The output of the different teams and individual engineers working on Zcash is open-source software and community. There are a few nuances that make the continuous Zcash Company’s founder reward system a significant improvement from the pre/insta-mines specified above:
- The founder’s reward is baked into the protocol, rather than operating in a black box (allocated at the discretion of the founder or team): this allows stakeholders to exit with low friction via soft or hard fork, allowing the community to rally around a chain with an altered (or removed) founder’s reward.
- There is a Zcash Foundation that is governed and operates independent of the Zcash Company — in fact, their budget is derived from donations stemming from the Zcash Co. As Josh Cincinnati has specified:
Having privacy and fungibility technology on a payment system, worldwide, is a net benefit to society. Whether that work comes from zcash or monero or mimblewimble, it doesn’t matter to us in the end which coin has the higher market cap.
The difference between Zcash and other crypto-asset projects is that Zcash is operating at the cutting-edge of cryptography, requiring and producing novel research across zk-SNARKs/STARKs/etc., which is then freely shared with the rest of the ecosystem, including competitors. A point of contention here occasionally pointed out is that perhaps too much is allocated to the scientists, who largely make an up-front contribution to the effort (though the Company and Foundation can and should use their discretion).
Some of the forks of Zcash that have been launched to date have attracted fleeting community attention such as:
- ZClassic (ZCL), which hard forked away the Zcash founder’s reward and and the slow start to the money supply in 2016, ended up becoming an infamous pump-and-dump with the Bitcoin Private (BTCP) airdrop of 2017 (which ironically re-added the founder’s reward).
- ZenCash (ZEN), a 2017 fork of ZClassic, is attempting to layer on a full suite of feature-rich privacy applications (e.g. chat, file storage, etc.) on top of ZClassic. Ironically, their continuous team allocation (8.5%) when combined with their “secure node” allocation (3.5%) is even larger than Zcash’s. Recently, they suffered a 38 block re-org attack with 3 executed double spends.
None of these alternate ZKP-oriented privacy implementations have received meaningful attention from the scientific or cypherpunk community, making it clear that the value of Zcash, appropriated by the founder’s reward, is in the people: Zooko, Ian Miers, Matthew Green, Eli Ben-Sasson, and others are amongst the best cryptographers in the world.
The elegance of Bitcoin is in its simplicity: organic growth over years has led to the ecosystem that we have today. Any project that is attempting to displace Bitcoin is competing on the basis of features, e.g. Turing-complete scripting, fungibility, or stability. Given our limited understanding of these design spaces, the only way to challenge Bitcoin is to centralize, then decentralize.
Creating a “privacy” currency is especially taxing, given all-too-common associations drugs, money laundering, or terrorism. In spite of this, transparent operation and education has led the NYDFS and other authorities to speak positively about Zcash.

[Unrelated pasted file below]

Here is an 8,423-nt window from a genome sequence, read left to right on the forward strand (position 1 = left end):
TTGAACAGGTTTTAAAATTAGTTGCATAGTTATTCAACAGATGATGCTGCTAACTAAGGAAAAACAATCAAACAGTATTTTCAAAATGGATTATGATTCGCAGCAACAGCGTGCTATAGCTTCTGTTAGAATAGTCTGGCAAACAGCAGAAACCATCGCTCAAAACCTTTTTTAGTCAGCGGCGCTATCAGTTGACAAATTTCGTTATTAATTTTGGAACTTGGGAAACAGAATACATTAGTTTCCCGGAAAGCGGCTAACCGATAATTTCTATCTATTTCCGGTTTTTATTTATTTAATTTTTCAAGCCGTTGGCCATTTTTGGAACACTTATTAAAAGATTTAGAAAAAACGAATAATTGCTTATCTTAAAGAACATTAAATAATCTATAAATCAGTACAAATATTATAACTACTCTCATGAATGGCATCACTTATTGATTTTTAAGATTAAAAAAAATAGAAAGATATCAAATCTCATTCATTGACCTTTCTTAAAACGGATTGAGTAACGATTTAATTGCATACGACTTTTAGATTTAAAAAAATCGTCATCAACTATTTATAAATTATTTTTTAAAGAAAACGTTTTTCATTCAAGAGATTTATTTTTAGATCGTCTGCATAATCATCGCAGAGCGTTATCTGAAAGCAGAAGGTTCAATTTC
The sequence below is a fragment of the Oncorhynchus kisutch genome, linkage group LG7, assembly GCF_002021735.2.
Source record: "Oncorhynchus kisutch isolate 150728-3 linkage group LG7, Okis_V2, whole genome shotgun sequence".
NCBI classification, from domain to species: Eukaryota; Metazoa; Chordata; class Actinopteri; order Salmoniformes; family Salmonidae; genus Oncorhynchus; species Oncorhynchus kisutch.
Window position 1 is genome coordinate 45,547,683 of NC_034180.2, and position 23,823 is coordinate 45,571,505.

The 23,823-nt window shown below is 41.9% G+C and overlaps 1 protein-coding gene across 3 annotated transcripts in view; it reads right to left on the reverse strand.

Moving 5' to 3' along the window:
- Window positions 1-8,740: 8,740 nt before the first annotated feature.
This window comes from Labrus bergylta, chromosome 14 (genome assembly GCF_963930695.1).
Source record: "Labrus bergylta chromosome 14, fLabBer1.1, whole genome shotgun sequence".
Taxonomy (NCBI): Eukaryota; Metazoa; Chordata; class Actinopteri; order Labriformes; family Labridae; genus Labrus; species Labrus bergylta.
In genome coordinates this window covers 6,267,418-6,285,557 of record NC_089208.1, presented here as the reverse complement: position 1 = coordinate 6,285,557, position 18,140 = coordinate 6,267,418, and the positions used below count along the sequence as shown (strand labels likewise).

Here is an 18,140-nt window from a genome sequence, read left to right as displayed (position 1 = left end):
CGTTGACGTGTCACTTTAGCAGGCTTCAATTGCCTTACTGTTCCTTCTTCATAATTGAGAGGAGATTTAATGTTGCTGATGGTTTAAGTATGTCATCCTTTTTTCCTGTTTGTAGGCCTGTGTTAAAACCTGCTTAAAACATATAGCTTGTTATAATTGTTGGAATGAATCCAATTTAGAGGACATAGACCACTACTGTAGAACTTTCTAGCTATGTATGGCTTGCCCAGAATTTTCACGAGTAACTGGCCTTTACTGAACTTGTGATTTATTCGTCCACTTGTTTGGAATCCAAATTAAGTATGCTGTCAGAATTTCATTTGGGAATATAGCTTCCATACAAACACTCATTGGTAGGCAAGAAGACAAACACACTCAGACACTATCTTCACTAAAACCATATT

The path that Zcash and other next-generation blockchains (Tezos, Dfinity, etc.) have taken is to set up a incentives and off-chain governance processes to align early contributors and help guide the project from infancy to adulthood. While this trades off early on with decentralization, it allows for independence, time, resources to be committed to more intensive research questions.
The beauty of blockchains is that we can see this experimentation in open-source funding in real-time: the One True Cypherpunk Model of immaculate conception (see: Grin or Monero) v. a Zcash’s relatively more centralized start.
Acknowledging the trilemma
Managerial innovations devised over time to align employee and founder incentives include profit sharing (at smaller firms), stock options tied to quarterly performance (at public companies), and vesting schedules (at private companies).
At their foundation, blockchains are a re-invention of the firm and will originate novel (if at times, incorrect) solutions to age old principal-agent problems.
The original trilemma presented between “fairness”, founder motivation, decentralization is a bit of a misnomer — while the topic of fairness and early-adopter holdings are heavily debated now, as an investor, I’m biased towards optimizing around founders and moving to a swift path to decentralization.
A truly decentralized network, with many options for voice (and exit) is the best check on mis-aligned incentives. While the Zcash community seems very much tight-knit and aligned to-date, it remains to be seen what will happen after the planned Sapling network update.
Note: I hold bitcoin, zcash, and monero and am very excited about privacy. My thoughts on these issues have been heavily influenced through conversation with Murad Mahmudov, Alex Hardy, Brendan Bernstein.